In a move to help local companies, Elizabethtown Community and Technical College is looking to revamp Workforce Solutions, its external training division.
The college is working with the Central Kentucky Community Foundation on the project. ECTC President Juston Pate’s vision is a department that offers customizable training options with mobile units to deliver that training on site. A robust pool of instructors with industry experience would teach the training sessions as part of that vision.
“We’re going to do something significant,” Pate said.
Revamping Workforce Solutions is expected to help local companies save money on training and reduce turnover. Pate said noncredit training is a big part of the college’s mission, but it is not presently heavily engaged in that area. Key training needs are safety and leadership development.
This restructuring will be one of the college’s key initiatives this year, but Pate expects it will take five years to “get where we need to be.”
The effort includes a website and additional staff and instructors to do the training. Pate estimates it will cost about $500,000.
“That was not put into the budget,” he said.
Rick Games, president of the Elizabethtown-Hardin County Industrial Foundation, said the college’s proactive focus industry training is important for area companies.
The college is part of the foundation’s training consortium. Games said the mobile training unit will be “a big hit.”
“It’s really exciting,” he said.
CKCF president Davette Swiney said it’s important to ensure the community has training options available near them. Local companies rely on skills and this training initiative will help local employees acquire and hone the skills they need to be successful, she said.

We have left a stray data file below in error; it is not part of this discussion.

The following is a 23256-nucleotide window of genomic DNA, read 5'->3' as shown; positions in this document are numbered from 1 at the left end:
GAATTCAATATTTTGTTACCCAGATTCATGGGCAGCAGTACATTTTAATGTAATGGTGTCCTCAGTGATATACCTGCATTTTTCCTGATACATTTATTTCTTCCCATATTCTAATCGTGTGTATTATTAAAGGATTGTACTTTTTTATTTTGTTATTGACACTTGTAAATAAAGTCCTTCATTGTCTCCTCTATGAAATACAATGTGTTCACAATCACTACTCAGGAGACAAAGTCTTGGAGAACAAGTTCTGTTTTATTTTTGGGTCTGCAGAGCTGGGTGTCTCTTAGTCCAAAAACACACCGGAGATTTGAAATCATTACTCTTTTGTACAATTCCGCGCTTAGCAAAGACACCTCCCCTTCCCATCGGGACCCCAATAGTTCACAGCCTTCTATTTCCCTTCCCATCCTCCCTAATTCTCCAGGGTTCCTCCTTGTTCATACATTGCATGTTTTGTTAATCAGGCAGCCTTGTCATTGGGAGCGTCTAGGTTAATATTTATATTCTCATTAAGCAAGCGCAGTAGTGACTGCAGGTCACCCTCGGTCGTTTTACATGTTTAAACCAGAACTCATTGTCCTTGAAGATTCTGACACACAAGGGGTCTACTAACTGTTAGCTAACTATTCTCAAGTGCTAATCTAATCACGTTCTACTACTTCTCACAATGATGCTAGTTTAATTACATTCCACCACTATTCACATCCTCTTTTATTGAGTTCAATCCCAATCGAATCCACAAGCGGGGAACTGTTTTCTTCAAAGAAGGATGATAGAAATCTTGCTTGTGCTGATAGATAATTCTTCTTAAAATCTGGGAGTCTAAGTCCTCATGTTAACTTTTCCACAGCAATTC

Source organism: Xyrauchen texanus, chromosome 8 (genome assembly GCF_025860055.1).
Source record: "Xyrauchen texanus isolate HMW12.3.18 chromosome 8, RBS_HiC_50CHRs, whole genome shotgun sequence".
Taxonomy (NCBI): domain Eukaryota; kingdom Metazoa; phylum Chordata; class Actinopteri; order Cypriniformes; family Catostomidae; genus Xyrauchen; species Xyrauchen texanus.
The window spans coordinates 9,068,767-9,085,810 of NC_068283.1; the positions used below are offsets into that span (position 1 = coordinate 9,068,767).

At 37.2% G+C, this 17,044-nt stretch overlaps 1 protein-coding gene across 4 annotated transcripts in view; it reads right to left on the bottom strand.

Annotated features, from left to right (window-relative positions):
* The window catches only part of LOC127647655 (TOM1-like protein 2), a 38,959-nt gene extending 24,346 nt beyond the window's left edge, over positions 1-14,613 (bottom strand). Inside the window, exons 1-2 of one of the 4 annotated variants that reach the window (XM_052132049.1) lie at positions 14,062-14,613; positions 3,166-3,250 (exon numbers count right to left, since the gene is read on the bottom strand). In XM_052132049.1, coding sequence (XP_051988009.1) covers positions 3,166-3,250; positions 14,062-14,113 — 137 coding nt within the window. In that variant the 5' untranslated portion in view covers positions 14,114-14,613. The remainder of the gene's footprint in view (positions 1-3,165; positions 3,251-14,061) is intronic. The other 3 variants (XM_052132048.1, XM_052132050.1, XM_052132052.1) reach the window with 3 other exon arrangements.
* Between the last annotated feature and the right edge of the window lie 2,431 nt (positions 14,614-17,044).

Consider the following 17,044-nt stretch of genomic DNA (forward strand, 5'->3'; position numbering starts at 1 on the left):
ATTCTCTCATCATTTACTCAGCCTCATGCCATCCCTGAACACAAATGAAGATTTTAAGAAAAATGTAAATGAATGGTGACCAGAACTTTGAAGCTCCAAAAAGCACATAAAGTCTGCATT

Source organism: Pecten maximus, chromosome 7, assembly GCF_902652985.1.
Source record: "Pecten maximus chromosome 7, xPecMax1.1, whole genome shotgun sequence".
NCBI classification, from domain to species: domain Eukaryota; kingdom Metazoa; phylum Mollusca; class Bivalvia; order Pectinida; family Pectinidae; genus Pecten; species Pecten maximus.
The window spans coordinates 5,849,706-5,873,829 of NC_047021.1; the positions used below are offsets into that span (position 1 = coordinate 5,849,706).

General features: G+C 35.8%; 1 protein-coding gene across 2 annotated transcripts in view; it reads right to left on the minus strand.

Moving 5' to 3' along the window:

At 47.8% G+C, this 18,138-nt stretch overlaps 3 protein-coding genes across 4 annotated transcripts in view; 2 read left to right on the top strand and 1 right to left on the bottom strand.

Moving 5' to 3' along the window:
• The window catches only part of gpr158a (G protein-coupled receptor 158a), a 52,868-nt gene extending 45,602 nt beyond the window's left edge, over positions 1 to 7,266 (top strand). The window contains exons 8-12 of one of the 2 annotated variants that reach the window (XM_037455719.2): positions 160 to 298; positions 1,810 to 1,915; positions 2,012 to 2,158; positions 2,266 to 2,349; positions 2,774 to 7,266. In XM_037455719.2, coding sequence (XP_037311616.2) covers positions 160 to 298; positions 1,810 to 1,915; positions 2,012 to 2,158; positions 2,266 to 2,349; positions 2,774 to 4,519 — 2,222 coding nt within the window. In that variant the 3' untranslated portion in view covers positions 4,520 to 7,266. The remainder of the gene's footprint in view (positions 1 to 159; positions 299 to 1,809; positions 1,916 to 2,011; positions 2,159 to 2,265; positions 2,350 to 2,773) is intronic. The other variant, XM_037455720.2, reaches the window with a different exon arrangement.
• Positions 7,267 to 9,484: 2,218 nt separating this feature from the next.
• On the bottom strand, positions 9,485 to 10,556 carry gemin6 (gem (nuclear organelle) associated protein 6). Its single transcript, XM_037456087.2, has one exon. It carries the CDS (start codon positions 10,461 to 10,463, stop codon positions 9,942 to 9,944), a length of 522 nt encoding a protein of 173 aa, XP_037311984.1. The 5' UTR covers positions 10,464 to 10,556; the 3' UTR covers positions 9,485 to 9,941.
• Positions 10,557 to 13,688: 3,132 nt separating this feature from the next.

Swiney said the backbone of the community is employment and the work of the foundation and college will help address a “huge, critical need in the workforce.”
“This is a great step toward big improvements in that area,” she said.
The focus on Workforce Solutions, which the college is renaming Business and Industry Services, came out of the college’s renewed strategic partnership with the community foundation. The first phase of that partnership was a regional education needs assessment.
“It’s been a long time since we’ve done any needs assessment in the noncredit side of what the college does,” Pate said. “As a community foundation and a comprehensive community college, this is part of what we need to be looking at.”
They hired an external consultant to review the training division. The consultant interviewed 30 local companies about their training needs over a two-week period and identified 300 training possibilities, Pate said.
“We found that there’s a lot we could be doing if we restructured that unit of the college to meet those needs,” Pate said.
Pate said one of the goals of the overhaul is to help save local companies money on training because they won’t have to send employees outside the area.
ECTC is not looking to make money on this endeavor, Pate said.
“It’s a break-even proposition,” he said.
The first step is building a pool of adjunct instructors who have industry experiences to deliver the trainings. Pate said they were working on a hiring process that made sense for those instructors. Instructors will have to meet competency-based requirements rather than academic requirements.
Right now, Pate said the college is a month away from having necessary staff in place to start hiring those instructors. He hopes to have the first mobile unit order in the next month.
Pate said those who have in interest in becoming an instructor should contact Mike Hazzard at email@example.com.
Swiney said workforce training is at the heart of the foundation’s mission.
“We want to enhance our community and education is the core of it which drives our workforce,” she said. “So often, people get hung up on education and thinking the traditional academic four-year degree. But education is all about lifelong learning and whatever pathway, whatever track that needs to be for someone.”
Pate said restructuring of Workforce Solutions is another way the college and foundation are working to support companies and help grow the region.
“This is going to do good,” Pate said. “It’s going to be important.”